Dining in Italy: Aga

Aga is a new restaurant of chef couple Oliver Piras and Alessandra Del Favero, located inside a hotel near Cortina d’Ampezzo in the Dolomiti. We decided to give it a try because Oliver Piras has been awarded chef emergente (upcoming chef) by Gambero Rosso. Aga does not have a Michelin star yet. The tasting menu of 8 courses (73 euros, on the menu it says 7 courses but we had 8 not counting all the extras) can be accompanied by 5 or 8 glasses of wine (35 or 45 euros). There is also an à la carte selection.

The chef has worked in famous kitchens all over Europe, including Noma and El Celler de Can Roca. We thought it was fun to see a book (in Dutch) from Librije. The influences of Noma and Librije were clear in the dishes that were to follow.

Before the actual menu started, we got a nice glass of Franciacorta and a series of snacks begin. Starting with this cracker of caramelized carrot with a topping of marinated carrot. Very original and delicious flavor.

The next cracker with granita and trout was nice.

Deep fried ravioli with sweetbread and figs was based on a local specialty of deep fried ravioli with chocolate and figs. Although it was nice, it was difficult to taste either the figs or the sweetbread.

Cucumber and water melon with lukewarm chicken stock, made with mace. Delicious and original flavor combination with a very nice texture.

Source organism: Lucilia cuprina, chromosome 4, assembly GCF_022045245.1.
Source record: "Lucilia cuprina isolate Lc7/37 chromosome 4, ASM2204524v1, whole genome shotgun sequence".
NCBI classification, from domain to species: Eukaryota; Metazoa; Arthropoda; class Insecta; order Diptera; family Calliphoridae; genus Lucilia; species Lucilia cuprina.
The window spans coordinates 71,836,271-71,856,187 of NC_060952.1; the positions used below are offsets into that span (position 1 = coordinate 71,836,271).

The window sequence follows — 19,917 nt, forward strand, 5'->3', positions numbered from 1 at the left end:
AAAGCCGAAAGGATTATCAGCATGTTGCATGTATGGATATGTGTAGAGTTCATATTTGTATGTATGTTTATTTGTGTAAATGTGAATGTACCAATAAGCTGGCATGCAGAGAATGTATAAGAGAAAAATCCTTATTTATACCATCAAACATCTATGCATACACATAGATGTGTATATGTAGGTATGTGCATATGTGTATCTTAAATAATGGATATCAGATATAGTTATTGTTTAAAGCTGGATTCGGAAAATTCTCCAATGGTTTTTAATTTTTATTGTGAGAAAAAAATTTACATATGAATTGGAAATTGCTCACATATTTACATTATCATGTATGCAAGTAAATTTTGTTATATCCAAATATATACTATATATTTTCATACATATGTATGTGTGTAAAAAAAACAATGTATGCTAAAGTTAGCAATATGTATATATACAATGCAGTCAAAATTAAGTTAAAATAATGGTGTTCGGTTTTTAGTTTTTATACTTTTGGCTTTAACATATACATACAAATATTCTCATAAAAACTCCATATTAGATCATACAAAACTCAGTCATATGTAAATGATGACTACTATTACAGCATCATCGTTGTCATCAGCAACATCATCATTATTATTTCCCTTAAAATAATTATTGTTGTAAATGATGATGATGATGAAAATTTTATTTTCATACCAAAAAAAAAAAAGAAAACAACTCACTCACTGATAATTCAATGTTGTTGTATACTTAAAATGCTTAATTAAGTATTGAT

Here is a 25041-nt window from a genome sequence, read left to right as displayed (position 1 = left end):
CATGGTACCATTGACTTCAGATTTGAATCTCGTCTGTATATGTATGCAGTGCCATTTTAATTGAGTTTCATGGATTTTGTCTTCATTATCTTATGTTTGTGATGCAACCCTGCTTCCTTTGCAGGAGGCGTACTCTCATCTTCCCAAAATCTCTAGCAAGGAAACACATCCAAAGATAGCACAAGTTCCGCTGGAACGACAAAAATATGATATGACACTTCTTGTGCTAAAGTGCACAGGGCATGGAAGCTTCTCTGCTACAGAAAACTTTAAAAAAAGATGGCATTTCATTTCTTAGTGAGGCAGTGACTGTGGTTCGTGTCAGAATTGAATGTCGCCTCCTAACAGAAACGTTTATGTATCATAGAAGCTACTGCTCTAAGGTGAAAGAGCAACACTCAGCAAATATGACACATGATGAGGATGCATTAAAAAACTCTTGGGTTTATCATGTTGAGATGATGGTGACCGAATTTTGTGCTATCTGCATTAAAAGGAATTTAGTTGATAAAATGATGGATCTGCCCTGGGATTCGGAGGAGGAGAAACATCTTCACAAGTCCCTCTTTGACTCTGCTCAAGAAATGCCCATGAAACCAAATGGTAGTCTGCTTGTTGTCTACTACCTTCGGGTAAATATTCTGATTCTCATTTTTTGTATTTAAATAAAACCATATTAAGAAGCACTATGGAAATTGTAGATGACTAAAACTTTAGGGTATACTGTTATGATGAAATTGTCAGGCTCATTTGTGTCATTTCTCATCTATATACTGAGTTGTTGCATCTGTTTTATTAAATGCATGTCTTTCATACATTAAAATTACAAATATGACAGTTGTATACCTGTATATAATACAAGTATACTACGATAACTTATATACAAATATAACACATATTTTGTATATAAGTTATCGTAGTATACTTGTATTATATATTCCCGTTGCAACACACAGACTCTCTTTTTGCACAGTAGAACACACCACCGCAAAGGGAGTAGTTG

Also very good this tartare of beetroot with various leaves and a cracker of amaranth. Especially the combination with the oyster leaves was outstanding, also with the Franciacorta that really brought out the oyster. The dressing on the beetroot was just right and made it very fresh. A very nice set of amuses bouches, 9/10.

The bread and butter were really good. The bread had great texture with a thin crunchy crust and pleasant crumb. The local butter was very creamy. Also the grissini were very nice.

It was a nice touch that the chefs came out of the kitchen themselves to present their dishes. The first course of the degustation: rigatoni with cream of artichokes, stevia leaves, and trout caviar. A very original combination of flavors that worked very well, and kudos to the sommelier for matching this with a Riesling from Mosel. The dish has pronounced bitter notes from the artichokes, which are notoriously difficult to match with wine. But this worked and the Riesling did not only held its ground, but even brought out the flavors in the dish. 9/10